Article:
WHAT MERYL STREEP AND I HAVE IN COMMON

Originally published on December 2, 2002

What Meryl Streep and I Have In Common

(Hint: It’s not blond hair.)

I was going to write about a discussion with a friend about his dirty house. But when I picked up the Sunday magazine that comes with our local paper, I came across some amazing statements by Meryl Streep that caused me to bump the dump story.

In the talk with my friend, he told me how immobilized with anxiety and self-doubt he felt each day. I’m a natural born people fixer-upper (much to the annoyance of my friends), so I jumped right in with suggestions that have worked for me.

He kept saying, “You don’t understand, you don’t understand” until finally, in frustration, I told him my deepest, darkest secret….

I wake up every morning with a sense of dread about how hopelessly inadequate I am to achieve my goals, and I go to bed every night ever mindful of….how does the Lord’s Prayer go? “We have done those things which we ought not to have done, and left undone the things we ought to have done.” Well, that sums up the beginning and end of my day quite well.

My friend was astounded. He said, “But you’re always so upbeat and you’re always busy with your artwork and always doing stuff….” He paused and said, “And I know you’re telling the truth, because you know the old saying, ‘You can’t bullshit a bullshitter?’ I’m in the pits, and I can tell you’ve been there, too. So how did you turn it around?”

It’s the hardest thing I’ve ever done in my life, spiritually. I simply stopped listening to the little voices that told me how how futile it all was.

Note that I said I didn’t stop hearing the voices. I said I stopped listening to them.

It came about through a long, slow process. It wasn’t any one thing.

It was a series of books, a smattering of important people, teachers, who showed up in my life at just the right time. It was the birth of my oldest child. It was a workshop I took. It was trying to spiritually accommodate the violent murder of an elderly neighbor 20 years ago. It was a physical injury that tied up my body for almost a year. It was a brush with cancer (a very light brush, but frightening at the time.)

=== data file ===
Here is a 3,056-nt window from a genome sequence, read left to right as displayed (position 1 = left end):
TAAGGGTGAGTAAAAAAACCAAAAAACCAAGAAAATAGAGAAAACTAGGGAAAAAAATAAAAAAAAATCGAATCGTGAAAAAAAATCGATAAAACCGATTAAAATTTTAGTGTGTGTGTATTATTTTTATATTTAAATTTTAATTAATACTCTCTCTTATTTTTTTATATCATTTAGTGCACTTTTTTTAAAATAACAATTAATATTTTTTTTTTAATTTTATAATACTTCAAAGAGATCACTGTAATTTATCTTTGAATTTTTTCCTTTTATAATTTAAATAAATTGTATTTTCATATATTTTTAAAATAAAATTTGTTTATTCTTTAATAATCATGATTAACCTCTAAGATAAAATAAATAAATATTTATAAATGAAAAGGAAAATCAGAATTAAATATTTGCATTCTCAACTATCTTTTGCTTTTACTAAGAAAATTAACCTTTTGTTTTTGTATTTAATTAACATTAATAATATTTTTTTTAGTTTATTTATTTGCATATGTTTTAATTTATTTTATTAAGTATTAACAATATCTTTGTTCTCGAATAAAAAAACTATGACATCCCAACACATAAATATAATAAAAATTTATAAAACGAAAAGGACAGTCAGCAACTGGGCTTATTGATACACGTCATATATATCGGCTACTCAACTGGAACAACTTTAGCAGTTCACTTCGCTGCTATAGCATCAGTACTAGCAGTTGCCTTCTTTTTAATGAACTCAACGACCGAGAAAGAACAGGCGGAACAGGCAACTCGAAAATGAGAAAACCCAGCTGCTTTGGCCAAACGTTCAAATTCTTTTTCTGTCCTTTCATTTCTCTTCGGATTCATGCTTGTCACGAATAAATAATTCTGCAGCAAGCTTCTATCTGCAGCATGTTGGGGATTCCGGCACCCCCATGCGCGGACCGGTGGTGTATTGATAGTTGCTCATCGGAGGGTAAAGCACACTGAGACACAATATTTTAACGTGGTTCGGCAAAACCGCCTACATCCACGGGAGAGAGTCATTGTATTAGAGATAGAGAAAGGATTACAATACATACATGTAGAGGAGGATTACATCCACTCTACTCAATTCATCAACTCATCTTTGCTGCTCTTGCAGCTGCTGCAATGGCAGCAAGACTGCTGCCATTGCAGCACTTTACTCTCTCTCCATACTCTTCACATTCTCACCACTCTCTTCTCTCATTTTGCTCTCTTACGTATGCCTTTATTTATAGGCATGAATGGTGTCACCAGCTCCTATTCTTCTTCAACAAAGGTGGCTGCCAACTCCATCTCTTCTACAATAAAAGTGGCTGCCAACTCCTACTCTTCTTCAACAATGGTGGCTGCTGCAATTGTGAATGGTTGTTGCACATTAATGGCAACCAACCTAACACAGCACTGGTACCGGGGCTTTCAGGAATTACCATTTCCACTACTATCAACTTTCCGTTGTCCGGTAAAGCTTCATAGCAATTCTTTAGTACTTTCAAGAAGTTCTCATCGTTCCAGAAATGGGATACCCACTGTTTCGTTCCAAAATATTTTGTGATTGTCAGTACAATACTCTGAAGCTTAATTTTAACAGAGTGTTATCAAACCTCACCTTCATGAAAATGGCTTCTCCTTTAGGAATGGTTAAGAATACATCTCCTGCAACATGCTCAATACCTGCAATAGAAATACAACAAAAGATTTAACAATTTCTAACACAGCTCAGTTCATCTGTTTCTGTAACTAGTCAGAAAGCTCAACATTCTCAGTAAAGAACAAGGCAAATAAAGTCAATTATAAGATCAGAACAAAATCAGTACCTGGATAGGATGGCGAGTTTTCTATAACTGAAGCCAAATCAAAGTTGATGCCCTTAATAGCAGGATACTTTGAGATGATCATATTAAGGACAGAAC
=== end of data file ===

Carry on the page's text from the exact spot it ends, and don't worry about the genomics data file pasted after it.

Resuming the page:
We often dream that when we figure everything out, when we realize our perfect vision for ourselves, everything else will fall into place, too. When we get the right job, when we meet the right life partner, when we get our dream home, when we find the perfect little black dress, (when we reach the perfect size for that little black dress!) the perfect lipstick, whatever, that we will finally silence those little voices that always tell us what is wrong.

Please note I’m not talking about the little voice telling you about real danger. I’m talking about that little voice that tells you you will never be good enough, fortunate enough, strong enough, talented enough, blah blah blah. The inner critic. When we still hear that little voice, we may panic. Dang! It’s still there! Where did I go wrong??

One of my most precious insights, almost miraculous in my eyes, is that it is possible to act in a powerful way even if your little voice says you have no power. You hear that familiar little rant in the morning–”You didn’t fill that order, you didn’t win that award, you didn’t get into that show and you never will!”

Then I get up and do it anyway.

Everything I have accomplished in the last five years–and it’s a lot!–I’ve done in spite of that little voice. I don’t pretend to say that I have deeper resources than other people, and I would never even pretend to say that all mental health can be achieved by just saying no to those voices. I am saying it is an act of will to act in spite of my voices, and I feel blessed to have found that out. I now realize there is no place I can get to where I will not hear them. But now I don’t let them stop me from getting where I want to go. They can whine all they want, I’m going there anyway.